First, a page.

If you have a MagSafe iPhone (iPhone 12 or later) then this is one for you, though you will really also need a third-party floating MagSafe stand.
Place your iPhone on it to charge and turn it landscape, and your phone goes into StandBy mode where it displays a customisable, scrollable selection of widgets for the time, calendar, and various apps with app controls baked in.
It works when charging via a cable and turned sideways too, but is best on a MagSafe stand. It’s odd to me that Apple has no first-party stand accessory for this, but it’s still a good thing that StandBy exists because it’s great. It turns your phone into a smart bedside alarm clock or useful desk controller.
One caveat is that this is best with the iPhone 14 Pro at the moment with its always-on display. There’s no option to keep iPhones without an always-on display to stay permanently on, but the screen does wake with a tap.
6. Animated stickers
iOS 16 brought a fun new feature when tapping and holding on a person or subject in a photo cleverly lassoed the image and cropped it, allowing you to save or send the image as a sticker.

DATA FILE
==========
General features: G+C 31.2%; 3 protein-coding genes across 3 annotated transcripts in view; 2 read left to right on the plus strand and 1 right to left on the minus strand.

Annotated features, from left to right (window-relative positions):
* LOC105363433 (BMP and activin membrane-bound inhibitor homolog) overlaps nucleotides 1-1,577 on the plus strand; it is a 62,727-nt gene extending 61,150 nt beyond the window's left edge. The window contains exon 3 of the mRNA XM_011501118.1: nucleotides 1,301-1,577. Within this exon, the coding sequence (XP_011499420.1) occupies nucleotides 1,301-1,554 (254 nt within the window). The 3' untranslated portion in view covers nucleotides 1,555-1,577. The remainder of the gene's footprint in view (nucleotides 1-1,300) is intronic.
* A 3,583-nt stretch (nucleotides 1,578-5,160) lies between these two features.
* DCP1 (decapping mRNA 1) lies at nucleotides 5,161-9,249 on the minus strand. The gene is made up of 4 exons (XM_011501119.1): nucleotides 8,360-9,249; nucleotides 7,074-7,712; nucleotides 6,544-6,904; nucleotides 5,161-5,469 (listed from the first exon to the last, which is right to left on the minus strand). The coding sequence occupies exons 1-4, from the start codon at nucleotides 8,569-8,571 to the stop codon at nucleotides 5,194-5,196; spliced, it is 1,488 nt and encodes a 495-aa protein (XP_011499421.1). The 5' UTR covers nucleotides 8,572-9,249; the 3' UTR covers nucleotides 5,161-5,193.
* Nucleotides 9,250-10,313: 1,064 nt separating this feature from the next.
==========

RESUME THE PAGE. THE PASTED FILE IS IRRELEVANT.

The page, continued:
Cue hilarious group chats with cut outs of people, pets, and practically anything. The feature worked best in iMessage, displayed too small in WhatApp, and looked awful with big white borders in Facebook Messenger.
You can count on Apple to restrict the new animated stickers to iMessage too, but they are a heap of fun. If you’ve taken a Live photo and think someone is doing something fun (or embarrassing, let’s face it), you can quickly tap and hold to select them, tap Add Sticker and, hey presto, it adds the sticker right in your keyboard’s emoji selection. Have fun.
7. Item sharing for AirTags
The seventh and final feature I know I will use for sure in iOS 17 it Item Sharing, in particular for AirTags.
Apple has an excellent security feature to stop unwanted tracking where it alerts you if there is an AirTag travelling near you for an extended period of time that isn’t yours. It helps you find it so that the owner can no longer trace your whereabouts.
But I have several AirTags including for my keys and bag, and when I am out and about with my wife, she gets notifications saying there’s an AirTag travelling with her when it’s my keys. Now, I can share the item with her, and she will stop receiving those unwanted tracking notifications, as well as be able to see the AirTag’s location.
You can share any Find My item with up to five others. If you’re forgetful you might well want five people to know where your AirPods are. But in reality, this is a useful feature for families who want to better track their shared items.
Which iPhones can get iOS 17?
Your guide to iOS 17
How to update your iPhone to iOS 17
Apple Inc, iOS, iPhone, Personal Software